Dodgers make Howie Kendrick’s two-year, $20 million contract official.

It’s a two-year deal that pays $20 million total. The money is actually going to be deferred over four years ($5 million annually through 2019); Kendrick’s actual salary and luxury-tax figure are an identical $10 million each of the next two years. The two sides agreed to terms last week.

Kendrick will play some second base and some third base — a position he hasn’t played since his rookie year in the majors.

The veteran second baseman blasted the qualifying offer system in an interview with USA Today earlier today. He hasn’t given any other interviews since re-signing with the Dodgers.

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Watch: ‘LOST LA’ episode features Dodger Stadium.

If you’re like me, you enjoy a good historical retrospective of the city you’re living in. Nothing like seeing stills or movies of black-and-white, old-timey people walking the same streets you enjoy jaywalking.

Here, then, is a teaser for a new episode of the KCET original series LOST LA, which airs at 8:30 p.m. tomorrow in Southern California. Dodger Stadium is featured prominently:

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Dodgers’ front office depth chart now includes Greg Maddux, Raul Ibañez.

Greg Maddux

New special advisor Greg Maddux pitched 23 games, regular and postseason, in separate stints with the Dodgers in 2006 and 2008. (Getty Images)


The Dodgers added to their already-deep front office depth chart Tuesday, hiring Hall of Fame pitcher Greg Maddux and retired slugger Raul Ibañez as special assistants. In their roles, Maddux and Ibañez will assist Andrew Friedman and the baseball operations department in scouting, player development, and working with major and minor leaguers, according to a team release.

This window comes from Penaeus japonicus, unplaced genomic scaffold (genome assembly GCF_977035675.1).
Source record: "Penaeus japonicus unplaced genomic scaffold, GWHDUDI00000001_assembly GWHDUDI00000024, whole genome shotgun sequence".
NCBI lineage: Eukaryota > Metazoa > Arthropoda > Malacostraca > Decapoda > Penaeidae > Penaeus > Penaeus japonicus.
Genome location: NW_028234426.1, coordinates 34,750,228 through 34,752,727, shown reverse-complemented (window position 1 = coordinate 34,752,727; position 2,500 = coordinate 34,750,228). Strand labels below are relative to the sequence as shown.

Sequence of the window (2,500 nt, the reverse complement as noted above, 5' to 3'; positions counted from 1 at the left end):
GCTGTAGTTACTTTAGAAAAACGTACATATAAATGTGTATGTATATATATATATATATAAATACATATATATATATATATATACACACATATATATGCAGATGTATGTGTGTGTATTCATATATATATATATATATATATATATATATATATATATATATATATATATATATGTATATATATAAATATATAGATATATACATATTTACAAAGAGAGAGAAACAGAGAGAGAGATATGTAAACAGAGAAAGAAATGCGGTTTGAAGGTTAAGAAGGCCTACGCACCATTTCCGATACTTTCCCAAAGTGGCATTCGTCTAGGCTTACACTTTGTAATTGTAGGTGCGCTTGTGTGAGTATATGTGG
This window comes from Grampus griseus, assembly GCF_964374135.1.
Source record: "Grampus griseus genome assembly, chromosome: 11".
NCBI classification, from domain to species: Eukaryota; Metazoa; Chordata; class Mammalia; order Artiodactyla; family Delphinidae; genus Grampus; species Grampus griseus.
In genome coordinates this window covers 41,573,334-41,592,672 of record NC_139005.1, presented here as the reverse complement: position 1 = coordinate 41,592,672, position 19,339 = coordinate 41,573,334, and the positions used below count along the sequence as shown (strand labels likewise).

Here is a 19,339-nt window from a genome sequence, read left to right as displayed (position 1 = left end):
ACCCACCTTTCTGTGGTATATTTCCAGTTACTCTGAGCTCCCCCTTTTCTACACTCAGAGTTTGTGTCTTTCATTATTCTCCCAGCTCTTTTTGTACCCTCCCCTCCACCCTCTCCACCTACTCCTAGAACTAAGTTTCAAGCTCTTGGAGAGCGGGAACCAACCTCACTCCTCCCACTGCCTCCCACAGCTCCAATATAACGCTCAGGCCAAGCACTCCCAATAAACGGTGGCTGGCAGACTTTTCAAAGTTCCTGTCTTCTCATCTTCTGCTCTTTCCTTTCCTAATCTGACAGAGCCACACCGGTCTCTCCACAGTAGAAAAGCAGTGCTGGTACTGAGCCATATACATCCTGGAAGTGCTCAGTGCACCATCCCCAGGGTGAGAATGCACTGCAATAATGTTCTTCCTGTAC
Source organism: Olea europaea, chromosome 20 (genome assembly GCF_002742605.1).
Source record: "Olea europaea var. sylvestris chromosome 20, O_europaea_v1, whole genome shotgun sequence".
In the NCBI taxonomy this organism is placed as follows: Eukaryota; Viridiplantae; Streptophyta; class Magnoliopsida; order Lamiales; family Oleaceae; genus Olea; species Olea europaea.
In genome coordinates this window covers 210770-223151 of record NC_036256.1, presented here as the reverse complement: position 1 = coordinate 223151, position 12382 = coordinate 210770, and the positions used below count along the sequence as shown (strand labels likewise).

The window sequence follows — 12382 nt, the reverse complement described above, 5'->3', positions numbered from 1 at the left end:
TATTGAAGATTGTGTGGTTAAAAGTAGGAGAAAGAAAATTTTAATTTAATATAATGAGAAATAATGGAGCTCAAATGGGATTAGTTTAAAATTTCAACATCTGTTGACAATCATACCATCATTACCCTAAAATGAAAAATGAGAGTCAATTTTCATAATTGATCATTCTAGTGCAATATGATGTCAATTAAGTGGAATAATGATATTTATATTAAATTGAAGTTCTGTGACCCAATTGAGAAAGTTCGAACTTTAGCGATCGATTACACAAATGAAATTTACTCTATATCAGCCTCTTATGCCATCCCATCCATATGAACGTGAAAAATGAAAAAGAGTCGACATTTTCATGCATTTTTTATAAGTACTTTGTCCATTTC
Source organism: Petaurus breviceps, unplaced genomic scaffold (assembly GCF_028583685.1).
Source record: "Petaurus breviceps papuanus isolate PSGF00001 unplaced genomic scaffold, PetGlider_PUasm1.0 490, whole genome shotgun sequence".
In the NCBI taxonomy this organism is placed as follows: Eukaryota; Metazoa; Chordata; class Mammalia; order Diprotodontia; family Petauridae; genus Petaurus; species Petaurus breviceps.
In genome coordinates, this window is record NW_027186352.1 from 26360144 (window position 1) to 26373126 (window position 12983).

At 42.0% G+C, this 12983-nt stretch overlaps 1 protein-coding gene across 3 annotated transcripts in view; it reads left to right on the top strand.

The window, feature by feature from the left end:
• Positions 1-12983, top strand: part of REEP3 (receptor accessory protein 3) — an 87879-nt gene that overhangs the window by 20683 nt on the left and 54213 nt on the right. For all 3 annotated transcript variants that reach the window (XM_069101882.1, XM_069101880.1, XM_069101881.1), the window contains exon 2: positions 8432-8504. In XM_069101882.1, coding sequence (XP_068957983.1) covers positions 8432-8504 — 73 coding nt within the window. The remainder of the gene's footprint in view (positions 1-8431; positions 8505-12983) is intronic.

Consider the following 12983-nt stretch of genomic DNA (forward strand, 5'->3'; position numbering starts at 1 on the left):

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Howie Kendrick and Chase Utley could be third basemen for the Dodgers in 2016.

Justin Turner

Howie Kendrick, left, could provide depth at third base behind Justin Turner, right, for the Dodgers in 2016. (Associated Press photo)

The Dodgers’ decision to re-sign Howie Kendrick for two years and $20 million didn’t come as a surprise to Chase Utley. The front office acknowledged that possibility when it re-signed Utley to a one-year contract back in December.

Utley said all the right things Saturday about getting Kendrick back, even though it probably means less time for him at second base — his natural position.

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Brandon McCarthy isn’t rushing back from Tommy John surgery, but he isn’t taking his time either.

Brandon McCarthy

Brandon McCarthy signs a baseball for a fan at the Dodgers’ annual FanFest Saturday at Dodger Stadium. (Keith Birmingham/Staff photographer)

Dodgers pitcher Brandon McCarthy said Saturday that he hasn’t had any setbacks in his throwing program as he recovers from Tommy John surgery. He recently began throwing lightly off a mound and is targeting a return late in the first half of the season.

“My ultimate goal is to make a start or two before the All-Star break,” McCarthy said. “If it doesn’t happen that’s fine, I’m mentally prepared for that. I want to use that as our foundation of ‘this is where I need to get to.’ ”

McCarthy, who turns 33 in July, isn’t thinking long-term.

“I’ve got two and a half years left here,” he said, referring to a contract that expires after the 2018 season. “I’m beholden to the Dodgers right now and that’s it. If I don’t play again after the Dodgers because I came back too soon here, then it was completely worth it. That’s been my thinking going into this: Let’s get back as soon as we can now, safely, and not sit around and wait for months afterwards and play it safe the way a younger guy would.”

Spring training will be a good gauge of his progress. McCarthy said he’ll be “right on the verge” of facing live hitters at the end of camp if he doesn’t have any setbacks between now and then.

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